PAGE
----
The South Rim in the Chisos Mountains of Big Bend National Park is our favorite site at any national park that we’ve visited to date, and we’ve certainly traveled to many a beautiful place. We often describe it as being on top of the Grand Canyon, except there’s no other side and no people. You’re on the edge of a steep cliff looking out over the desert floor and mountainous topography thousands of feet beneath you. Breathtaking. Majestic. Inspirational. Desolate. All these words, and so much more. The first time we camped on the rim, we spent a glorious hour watching two golden eagles soar and plummet and glide through the desert below. When we planned our trip to Big Bend, it was no wonder that we decided to stay on the rim for Christmas and the first nights of Chanukah. We didn’t exchange presents or light any menorahs, but the days were festive enough being in our favorite place.
We had decided to build in a zero day on the rim where we could just chill and take in the scenery. We read and chatted with the other backpackers about hikes we’d been on or wanted to go on and about life in general. In fact, we spent our Christmas morning watching the sun rise with a young engineer and his soon-to-be-neuroscience-Ph.D.-pursuing brother, and an art teacher nearing retirement. Although this trip lacked any golden eagles, we were visited by a talkative crow that flew overhead repeatedly before deciding to alight on a branch near us and click his disapproval at us for taking his pristine spot.
The one thing this trip to the rim did have in abundance was wind. Lots and lots and lots of wind. Our first two nights in the park, we had stayed at the Boulder Meadows campsite to do some day hikes (Lost Mine and the Burro Mesa Pour Off), and the skies opened up into quite the thunderstorm on our last night before we were to hike to the rim. The winds were furious, as was the rain, thunder, and lightning. We were grateful to be snug in our tent. While the storm passed quickly, the winds never really died down. We spent our nights on the rim listening to wind gusts in our tent, so we didn’t get the quality of sleep. The winds were high during the day too, making it colder than we’d have preferred, but still enjoyable all the same. The views of the mountains were hazier than our last trip, but this too was likely due to the desert winds.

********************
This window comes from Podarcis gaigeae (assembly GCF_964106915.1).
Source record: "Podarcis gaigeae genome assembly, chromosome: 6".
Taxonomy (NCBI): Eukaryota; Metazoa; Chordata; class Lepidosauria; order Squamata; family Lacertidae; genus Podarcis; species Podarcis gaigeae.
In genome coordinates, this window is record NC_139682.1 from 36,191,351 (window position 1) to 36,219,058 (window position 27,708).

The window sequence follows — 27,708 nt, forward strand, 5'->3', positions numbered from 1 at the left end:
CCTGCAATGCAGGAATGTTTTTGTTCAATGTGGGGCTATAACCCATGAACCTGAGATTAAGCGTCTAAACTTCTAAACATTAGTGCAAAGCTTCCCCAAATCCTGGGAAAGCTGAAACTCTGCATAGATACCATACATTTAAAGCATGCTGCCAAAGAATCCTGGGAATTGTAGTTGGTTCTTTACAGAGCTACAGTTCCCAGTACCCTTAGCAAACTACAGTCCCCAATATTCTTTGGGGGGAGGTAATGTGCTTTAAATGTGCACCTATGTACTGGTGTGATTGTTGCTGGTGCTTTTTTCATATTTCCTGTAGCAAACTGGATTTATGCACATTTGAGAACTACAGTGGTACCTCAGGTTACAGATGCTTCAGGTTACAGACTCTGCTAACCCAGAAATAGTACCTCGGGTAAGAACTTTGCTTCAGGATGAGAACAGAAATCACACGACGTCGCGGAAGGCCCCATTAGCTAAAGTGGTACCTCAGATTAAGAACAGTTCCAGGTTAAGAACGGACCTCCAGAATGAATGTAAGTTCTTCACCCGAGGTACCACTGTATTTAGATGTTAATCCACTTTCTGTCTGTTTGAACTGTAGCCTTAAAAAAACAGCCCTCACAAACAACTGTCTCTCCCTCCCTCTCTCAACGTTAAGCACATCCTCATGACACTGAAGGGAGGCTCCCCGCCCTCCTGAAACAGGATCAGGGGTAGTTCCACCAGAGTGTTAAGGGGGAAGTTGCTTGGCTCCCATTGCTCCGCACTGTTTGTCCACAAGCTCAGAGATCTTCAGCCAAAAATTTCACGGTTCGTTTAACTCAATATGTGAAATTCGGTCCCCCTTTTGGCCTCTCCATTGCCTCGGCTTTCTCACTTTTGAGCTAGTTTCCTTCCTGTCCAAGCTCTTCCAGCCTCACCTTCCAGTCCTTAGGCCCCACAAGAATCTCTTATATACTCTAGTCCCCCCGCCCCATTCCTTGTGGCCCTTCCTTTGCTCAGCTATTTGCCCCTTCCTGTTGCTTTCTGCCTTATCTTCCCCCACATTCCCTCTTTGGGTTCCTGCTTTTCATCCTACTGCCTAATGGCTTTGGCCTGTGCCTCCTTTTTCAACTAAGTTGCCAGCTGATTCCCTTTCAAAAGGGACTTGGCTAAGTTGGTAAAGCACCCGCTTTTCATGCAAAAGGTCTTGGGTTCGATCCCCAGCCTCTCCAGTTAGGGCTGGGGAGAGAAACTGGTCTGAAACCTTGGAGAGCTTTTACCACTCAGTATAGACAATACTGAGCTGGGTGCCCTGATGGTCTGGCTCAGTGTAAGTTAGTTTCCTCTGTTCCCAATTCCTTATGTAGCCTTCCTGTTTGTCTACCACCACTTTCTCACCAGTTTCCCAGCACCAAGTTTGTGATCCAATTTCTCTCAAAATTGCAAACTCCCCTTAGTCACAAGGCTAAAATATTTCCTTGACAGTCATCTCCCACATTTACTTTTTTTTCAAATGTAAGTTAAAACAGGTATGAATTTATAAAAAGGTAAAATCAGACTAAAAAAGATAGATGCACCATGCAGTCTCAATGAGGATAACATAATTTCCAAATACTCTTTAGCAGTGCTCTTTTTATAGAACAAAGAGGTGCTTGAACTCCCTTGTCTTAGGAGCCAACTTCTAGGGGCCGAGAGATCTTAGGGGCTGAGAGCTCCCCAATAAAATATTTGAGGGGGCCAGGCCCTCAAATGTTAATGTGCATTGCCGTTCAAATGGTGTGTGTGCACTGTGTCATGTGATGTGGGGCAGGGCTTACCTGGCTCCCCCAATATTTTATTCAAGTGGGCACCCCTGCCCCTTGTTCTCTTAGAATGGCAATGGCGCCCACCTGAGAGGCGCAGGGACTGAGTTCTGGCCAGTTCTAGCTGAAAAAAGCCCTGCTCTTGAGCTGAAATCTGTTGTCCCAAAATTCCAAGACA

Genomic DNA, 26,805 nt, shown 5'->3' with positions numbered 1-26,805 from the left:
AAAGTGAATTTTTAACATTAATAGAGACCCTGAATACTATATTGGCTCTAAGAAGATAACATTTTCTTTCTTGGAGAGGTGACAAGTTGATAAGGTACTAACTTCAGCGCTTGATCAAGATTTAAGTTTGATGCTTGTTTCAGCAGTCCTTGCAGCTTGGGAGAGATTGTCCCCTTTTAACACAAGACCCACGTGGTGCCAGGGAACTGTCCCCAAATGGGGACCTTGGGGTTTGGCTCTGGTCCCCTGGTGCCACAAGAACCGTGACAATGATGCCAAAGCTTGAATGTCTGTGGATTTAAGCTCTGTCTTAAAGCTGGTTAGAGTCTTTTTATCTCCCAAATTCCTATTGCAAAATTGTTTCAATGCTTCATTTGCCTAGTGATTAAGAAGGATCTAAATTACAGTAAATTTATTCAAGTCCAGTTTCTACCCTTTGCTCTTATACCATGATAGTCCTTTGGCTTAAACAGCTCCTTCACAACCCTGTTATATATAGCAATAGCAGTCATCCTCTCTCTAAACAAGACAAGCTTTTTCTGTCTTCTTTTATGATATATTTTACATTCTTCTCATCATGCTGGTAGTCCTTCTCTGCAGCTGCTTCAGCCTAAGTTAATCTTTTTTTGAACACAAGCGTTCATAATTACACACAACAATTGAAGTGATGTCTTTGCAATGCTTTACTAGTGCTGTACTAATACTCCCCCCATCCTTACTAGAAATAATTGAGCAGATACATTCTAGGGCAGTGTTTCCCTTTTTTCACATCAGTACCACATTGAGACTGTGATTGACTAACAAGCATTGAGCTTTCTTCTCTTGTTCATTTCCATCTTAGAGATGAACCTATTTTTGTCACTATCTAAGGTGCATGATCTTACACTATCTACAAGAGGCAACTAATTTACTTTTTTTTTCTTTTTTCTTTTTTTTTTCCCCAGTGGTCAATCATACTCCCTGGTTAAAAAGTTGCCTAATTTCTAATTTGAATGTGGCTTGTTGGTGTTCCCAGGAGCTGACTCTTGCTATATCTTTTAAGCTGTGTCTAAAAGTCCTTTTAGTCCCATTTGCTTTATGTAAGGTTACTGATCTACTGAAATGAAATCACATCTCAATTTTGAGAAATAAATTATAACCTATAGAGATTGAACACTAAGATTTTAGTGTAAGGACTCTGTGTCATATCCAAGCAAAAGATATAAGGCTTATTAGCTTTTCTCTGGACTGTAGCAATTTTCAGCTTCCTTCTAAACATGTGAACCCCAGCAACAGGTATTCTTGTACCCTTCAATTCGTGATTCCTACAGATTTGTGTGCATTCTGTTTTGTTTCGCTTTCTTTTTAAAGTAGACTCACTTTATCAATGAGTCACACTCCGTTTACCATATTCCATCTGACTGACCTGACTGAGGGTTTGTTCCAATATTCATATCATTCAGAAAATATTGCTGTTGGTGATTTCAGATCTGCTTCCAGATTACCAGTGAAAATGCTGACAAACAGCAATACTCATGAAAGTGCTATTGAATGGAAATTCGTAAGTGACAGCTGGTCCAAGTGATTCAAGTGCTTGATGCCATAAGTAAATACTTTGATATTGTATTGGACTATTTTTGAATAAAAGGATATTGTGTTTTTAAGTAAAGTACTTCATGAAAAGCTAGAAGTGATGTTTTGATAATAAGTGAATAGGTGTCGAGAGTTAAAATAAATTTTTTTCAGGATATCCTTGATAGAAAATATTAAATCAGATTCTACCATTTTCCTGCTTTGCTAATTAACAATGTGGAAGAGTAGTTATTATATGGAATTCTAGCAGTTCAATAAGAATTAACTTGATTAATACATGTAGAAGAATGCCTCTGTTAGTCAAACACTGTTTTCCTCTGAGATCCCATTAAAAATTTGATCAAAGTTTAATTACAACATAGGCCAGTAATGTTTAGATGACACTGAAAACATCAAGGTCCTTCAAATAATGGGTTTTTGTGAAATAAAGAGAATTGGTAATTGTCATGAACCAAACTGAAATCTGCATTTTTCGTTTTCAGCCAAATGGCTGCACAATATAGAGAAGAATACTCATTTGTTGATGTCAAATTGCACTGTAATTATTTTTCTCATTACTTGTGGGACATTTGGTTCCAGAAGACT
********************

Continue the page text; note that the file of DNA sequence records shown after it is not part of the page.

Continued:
As a backpacking destination, the South Rim has few equals depending on your preferences. The trail is well maintained and steeper with many switchbacks via the Pinnacles trail. We like to go up the Pinnacles trail and down the Laguna Meadows trail because Laguna Meadows has a more gradual descent, which we prefer for our knees, especially as we’re lugging around our backpacks filled with gear. Our favorite campsites are NE5, SE4, or SE3, though SE 1 looked promising too (we have camped at SE3 and NE4). We like these destinations because they are adjacent to a large rocky outcropping with a clear and wondrous view of the Sierra Del Carmen to the East; you have a spectacular sunrise view waiting for you in the morning and can catch a decent view of the sunset, especially in the winter when the sun sets farther South.
As a day hike, the trail is 12-14.5 miles long (depending on whether you do an out and back or a loop) and ascends about 2,000 feet. Many day hikers opt to hike to Emory Peak, which is 10.5 miles round trip, rather than the rim, but I strongly encourage everyone to hike those extra miles to the rim for a grander vista than that of the Chisos Basin (though admittedly grand, you have views of it the entire way up to Emory Peak). On our hike up, we convinced two groups of day hikers to skip Emory Peak and push onto the South Rim instead. Mission accomplished.
If you’re planning to backpack or hike the rim, you should note that some portions rim are closed during the Peregrine Falcon nesting season (approximately February – May). And, of course, no water is available on the trail, so you to haul up everything you’ll need for your permit. If water should be available, park rangers ask that you not drink from it wherever possible to preserve the limited water available for wildlife in the park.